Katrina vanden Heuvel
Last Wednesday—almost a month after Congress failed to prevent student loan rates from doubling—Democrats and Republicans reached a compromise that will keep rates low, at least temporarily, for most graduates.
From a body with a record of procrastinating on student debt worse than students procrastinate on term papers, this was welcome news. But let’s not get ahead of ourselves.
Indeed, the price of higher education—and how that price is paid—is still a huge problem in this country. Federal and student loan debt now exceeds $1 trillion. Today, the average graduate leaves school with nearly $30,000 in debt.
And those are just the students who actually graduate. For millions of students, America’s university system is not a pathway to success but a debt trap. As of 2011, nearly half the students enrolled in four-year programs—and more than 70 percent of students in two-year programs—failed to earn their degrees within that time, with many dropping out because of the cost. They leave school far worse than they arrived: saddled with debt, but with no degree to help them land a job and pay off the debt.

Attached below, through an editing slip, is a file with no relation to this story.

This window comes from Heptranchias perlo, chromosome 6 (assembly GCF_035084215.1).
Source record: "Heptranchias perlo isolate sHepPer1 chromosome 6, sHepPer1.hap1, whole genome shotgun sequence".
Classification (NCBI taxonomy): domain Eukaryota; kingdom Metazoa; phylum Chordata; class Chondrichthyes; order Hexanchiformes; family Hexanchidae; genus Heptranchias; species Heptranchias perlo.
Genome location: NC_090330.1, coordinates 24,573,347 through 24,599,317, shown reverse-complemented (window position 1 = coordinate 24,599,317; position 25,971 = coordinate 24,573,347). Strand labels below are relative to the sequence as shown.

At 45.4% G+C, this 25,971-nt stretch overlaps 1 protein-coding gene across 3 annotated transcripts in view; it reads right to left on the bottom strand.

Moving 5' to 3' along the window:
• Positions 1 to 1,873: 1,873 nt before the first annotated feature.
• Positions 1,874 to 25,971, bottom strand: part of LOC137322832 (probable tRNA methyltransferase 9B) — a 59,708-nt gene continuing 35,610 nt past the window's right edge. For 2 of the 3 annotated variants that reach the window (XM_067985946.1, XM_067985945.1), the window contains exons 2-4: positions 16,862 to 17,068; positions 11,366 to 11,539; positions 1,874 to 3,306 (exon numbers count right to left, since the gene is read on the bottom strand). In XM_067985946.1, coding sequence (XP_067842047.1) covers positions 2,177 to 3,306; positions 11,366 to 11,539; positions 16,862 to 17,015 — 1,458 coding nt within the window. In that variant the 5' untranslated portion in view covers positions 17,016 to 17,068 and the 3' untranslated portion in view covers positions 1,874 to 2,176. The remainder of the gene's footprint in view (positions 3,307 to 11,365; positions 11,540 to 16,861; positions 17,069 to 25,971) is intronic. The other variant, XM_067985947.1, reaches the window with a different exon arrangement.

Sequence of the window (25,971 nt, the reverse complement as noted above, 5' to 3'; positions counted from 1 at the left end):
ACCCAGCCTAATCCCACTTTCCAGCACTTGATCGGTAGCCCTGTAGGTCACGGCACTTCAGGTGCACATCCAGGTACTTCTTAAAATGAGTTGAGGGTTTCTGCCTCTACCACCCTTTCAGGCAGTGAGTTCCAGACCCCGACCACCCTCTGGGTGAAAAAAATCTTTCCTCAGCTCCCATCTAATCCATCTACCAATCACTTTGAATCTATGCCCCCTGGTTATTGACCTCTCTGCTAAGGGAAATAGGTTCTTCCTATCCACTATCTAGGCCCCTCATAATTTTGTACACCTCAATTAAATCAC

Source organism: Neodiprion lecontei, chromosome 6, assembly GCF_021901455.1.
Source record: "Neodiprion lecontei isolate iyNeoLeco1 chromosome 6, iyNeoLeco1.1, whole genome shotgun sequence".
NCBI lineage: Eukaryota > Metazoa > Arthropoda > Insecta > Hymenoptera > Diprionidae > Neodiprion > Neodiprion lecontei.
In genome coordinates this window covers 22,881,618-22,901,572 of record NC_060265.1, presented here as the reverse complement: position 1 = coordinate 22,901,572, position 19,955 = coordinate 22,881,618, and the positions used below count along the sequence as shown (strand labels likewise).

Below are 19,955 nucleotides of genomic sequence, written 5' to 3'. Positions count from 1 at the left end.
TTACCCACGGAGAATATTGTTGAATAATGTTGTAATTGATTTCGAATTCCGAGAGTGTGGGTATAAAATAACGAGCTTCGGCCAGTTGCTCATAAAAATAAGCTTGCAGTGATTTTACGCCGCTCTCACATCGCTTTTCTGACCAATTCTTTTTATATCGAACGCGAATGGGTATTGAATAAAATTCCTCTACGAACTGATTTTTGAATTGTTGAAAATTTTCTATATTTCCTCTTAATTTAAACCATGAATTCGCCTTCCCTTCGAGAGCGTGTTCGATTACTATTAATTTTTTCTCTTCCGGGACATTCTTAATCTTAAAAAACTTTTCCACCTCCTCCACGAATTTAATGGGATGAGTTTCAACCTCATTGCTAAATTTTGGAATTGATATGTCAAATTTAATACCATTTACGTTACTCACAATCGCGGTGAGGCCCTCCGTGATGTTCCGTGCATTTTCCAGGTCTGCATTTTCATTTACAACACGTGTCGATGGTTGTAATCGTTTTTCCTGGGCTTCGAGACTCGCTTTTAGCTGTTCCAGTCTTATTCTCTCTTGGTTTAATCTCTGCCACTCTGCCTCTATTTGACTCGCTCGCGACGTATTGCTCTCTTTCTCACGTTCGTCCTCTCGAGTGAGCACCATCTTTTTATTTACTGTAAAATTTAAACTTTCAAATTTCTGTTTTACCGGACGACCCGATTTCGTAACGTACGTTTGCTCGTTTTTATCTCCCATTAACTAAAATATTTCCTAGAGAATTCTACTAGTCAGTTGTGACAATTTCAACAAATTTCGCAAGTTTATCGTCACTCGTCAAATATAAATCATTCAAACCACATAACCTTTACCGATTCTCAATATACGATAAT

Editor’s Note: Each week we cross-post an excerpt from Katrina vanden Heuvel’s column at the WashingtonPost.com. Read the full text of Katrina’s column here.
Take Action: Tell Your Representatives to Follow Oregon’s Lead to End Student Debt